‘The Germans Are Prisoners of Their Past’
World-famous Argentine-Israeli conductor Daniel Barenboim is noted for his strong views on the Middle East peace process and for performing Wagner’s music in Israel. In a SPIEGEL interview, he explains why the Israeli antipathy toward Wagner is grotesque and argues that Israel shouldn’t depend too much on Germany and the US for support.
SPIEGEL: Mr. Barenboim, why are you fighting to perform the music of Richard Wagner in Israel? No other composer is as hated there as this anti-Semitic German composer.
Barenboim: It saddens me that official Israel so doggedly refuses to allow Wagner to be performed — as was the case, once again, at the University of Tel Aviv two weeks ago — because I see it as a symptom of a disease. The words I’m about to use are harsh, but I choose them deliberately: There is a politicization of the remembrance of the Holocaust in Israel, and that’s terrible.
SPIEGEL: Please explain what you mean.
Barenboim: When I came to Israel from Argentina in 1952, as a 10-year-old, no one talked about the Holocaust. The catastrophe was still much too close for the survivors, and young Israelis wanted to create a new Judaism. They wanted to show that Jews were not only able to be artists and bankers, but could also pursue farming and sports. They looked forward and didn’t want to talk about the suffering of their parents.
SPIEGEL: When did that change?
Barenboim: With the trial of Adolf Eichmann in Jerusalem in 1961. Prime Minister David Ben-Gurion thought at the time, and rightly so, that it was necessary for the Israelis to experience, based on the example of a perpetrator, what had happened there. Seeing all the savagery, coldness and inhumanity of the Shoah in this individual, Eichmann, was unbelievable. It was the first time that I, like all my school friends, thought about World War II in detail. Suddenly they were saying: We have to do something so that this sort of thing will never happen again.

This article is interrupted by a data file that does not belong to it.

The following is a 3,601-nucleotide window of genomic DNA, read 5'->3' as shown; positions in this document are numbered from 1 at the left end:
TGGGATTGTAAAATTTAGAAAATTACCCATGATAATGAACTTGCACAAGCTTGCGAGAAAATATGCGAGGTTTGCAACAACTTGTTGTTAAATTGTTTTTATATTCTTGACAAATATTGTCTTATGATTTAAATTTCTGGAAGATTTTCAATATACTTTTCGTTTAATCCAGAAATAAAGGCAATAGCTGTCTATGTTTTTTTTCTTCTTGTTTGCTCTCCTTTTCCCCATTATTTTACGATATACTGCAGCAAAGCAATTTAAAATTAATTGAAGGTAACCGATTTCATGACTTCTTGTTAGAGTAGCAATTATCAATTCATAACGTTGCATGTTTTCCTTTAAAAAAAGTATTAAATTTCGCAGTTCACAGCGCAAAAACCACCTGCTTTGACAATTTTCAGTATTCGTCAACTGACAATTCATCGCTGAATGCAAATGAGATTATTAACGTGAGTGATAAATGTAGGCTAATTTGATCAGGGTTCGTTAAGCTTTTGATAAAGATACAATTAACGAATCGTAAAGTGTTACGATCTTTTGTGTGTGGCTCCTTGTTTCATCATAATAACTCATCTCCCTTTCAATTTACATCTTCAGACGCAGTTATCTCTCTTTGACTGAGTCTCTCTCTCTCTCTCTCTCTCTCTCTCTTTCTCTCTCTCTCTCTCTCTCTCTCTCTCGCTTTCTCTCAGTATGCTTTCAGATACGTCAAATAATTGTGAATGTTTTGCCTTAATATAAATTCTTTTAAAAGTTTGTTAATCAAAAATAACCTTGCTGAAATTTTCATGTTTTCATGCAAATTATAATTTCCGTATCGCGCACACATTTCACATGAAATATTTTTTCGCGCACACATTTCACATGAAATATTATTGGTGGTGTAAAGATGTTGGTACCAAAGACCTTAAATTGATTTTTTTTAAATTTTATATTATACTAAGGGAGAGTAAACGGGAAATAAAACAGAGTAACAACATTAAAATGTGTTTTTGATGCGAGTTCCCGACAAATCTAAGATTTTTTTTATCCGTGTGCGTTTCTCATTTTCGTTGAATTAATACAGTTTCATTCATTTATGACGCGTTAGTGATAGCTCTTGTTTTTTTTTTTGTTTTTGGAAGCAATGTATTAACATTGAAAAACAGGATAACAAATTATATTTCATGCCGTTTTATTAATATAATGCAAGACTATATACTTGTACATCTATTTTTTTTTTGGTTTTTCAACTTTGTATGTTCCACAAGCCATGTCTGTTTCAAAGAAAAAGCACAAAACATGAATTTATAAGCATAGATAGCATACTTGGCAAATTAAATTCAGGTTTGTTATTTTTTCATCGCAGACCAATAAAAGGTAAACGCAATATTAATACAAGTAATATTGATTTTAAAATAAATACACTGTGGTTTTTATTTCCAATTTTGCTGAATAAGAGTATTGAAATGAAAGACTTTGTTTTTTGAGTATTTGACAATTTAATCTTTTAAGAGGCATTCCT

SPIEGEL: What was wrong with that?
Barenboim: Nothing, of course, but a misunderstanding also arose at the time, namely that the Holocaust, from which the Jews’ ultimate claim to Israel was derived, and the Palestinian problem had something to do with each other. Six years after the Eichmann trial, the Six-Day War erupted, and after that war Israel was different than before. Whereas there had been no political opposition to the government’s development policy until then, a fierce debate suddenly began after the 1967 victory: Should Israel return the occupied territories or not? The Orthodox Jews even said that they weren’t occupied territories, but Biblical regions that had been liberated! An enormous alliance started growing after that, the same alliance of the right and the Orthodox Jews that rules Israel today.